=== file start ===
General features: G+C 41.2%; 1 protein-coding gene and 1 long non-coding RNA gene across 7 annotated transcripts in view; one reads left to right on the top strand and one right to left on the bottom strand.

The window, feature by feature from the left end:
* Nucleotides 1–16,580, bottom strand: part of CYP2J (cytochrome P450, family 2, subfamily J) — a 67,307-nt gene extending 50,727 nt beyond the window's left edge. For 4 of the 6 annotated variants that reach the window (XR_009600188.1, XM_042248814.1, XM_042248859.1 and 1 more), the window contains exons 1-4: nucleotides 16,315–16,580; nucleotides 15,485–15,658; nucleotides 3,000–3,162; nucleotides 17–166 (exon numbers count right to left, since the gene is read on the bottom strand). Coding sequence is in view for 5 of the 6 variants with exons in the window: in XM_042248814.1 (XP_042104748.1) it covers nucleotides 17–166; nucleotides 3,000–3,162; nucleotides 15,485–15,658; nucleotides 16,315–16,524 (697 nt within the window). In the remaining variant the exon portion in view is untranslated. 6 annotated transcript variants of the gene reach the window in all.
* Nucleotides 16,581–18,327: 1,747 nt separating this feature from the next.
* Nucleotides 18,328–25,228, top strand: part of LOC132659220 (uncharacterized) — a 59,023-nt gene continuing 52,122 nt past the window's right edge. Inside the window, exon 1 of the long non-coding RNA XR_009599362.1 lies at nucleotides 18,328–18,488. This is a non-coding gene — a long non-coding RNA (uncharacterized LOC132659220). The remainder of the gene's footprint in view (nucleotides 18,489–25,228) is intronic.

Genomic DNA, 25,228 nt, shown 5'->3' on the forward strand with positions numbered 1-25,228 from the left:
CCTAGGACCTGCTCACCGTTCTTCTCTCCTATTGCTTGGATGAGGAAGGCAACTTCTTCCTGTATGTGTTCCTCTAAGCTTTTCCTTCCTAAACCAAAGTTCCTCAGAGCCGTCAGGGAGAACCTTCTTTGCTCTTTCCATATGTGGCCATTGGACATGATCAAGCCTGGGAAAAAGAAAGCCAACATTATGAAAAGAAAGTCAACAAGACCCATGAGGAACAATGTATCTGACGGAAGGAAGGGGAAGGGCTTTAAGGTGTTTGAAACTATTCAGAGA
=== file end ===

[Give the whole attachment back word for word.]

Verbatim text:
General features: G+C 41.2%; 1 protein-coding gene and 1 long non-coding RNA gene across 7 annotated transcripts in view; one reads left to right on the top strand and one right to left on the bottom strand.

The window, feature by feature from the left end:
* Nucleotides 1–16,580, bottom strand: part of CYP2J (cytochrome P450, family 2, subfamily J) — a 67,307-nt gene extending 50,727 nt beyond the window's left edge. For 4 of the 6 annotated variants that reach the window (XR_009600188.1, XM_042248814.1, XM_042248859.1 and 1 more), the window contains exons 1-4: nucleotides 16,315–16,580; nucleotides 15,485–15,658; nucleotides 3,000–3,162; nucleotides 17–166 (exon numbers count right to left, since the gene is read on the bottom strand). Coding sequence is in view for 5 of the 6 variants with exons in the window: in XM_042248814.1 (XP_042104748.1) it covers nucleotides 17–166; nucleotides 3,000–3,162; nucleotides 15,485–15,658; nucleotides 16,315–16,524 (697 nt within the window). In the remaining variant the exon portion in view is untranslated. 6 annotated transcript variants of the gene reach the window in all.
* Nucleotides 16,581–18,327: 1,747 nt separating this feature from the next.
* Nucleotides 18,328–25,228, top strand: part of LOC132659220 (uncharacterized) — a 59,023-nt gene continuing 52,122 nt past the window's right edge. Inside the window, exon 1 of the long non-coding RNA XR_009599362.1 lies at nucleotides 18,328–18,488. This is a non-coding gene — a long non-coding RNA (uncharacterized LOC132659220). The remainder of the gene's footprint in view (nucleotides 18,489–25,228) is intronic.

Genomic DNA, 25,228 nt, shown 5'->3' on the forward strand with positions numbered 1-25,228 from the left:
CCTAGGACCTGCTCACCGTTCTTCTCTCCTATTGCTTGGATGAGGAAGGCAACTTCTTCCTGTATGTGTTCCTCTAAGCTTTTCCTTCCTAAACCAAAGTTCCTCAGAGCCGTCAGGGAGAACCTTCTTTGCTCTTTCCATATGTGGCCATTGGACATGATCAAGCCTGGGAAAAAGAAAGCCAACATTATGAAAAGAAAGTCAACAAGACCCATGAGGAACAATGTATCTGACGGAAGGAAGGGGAAGGGCTTTAAGGTGTTTGAAACTATTCAGAGA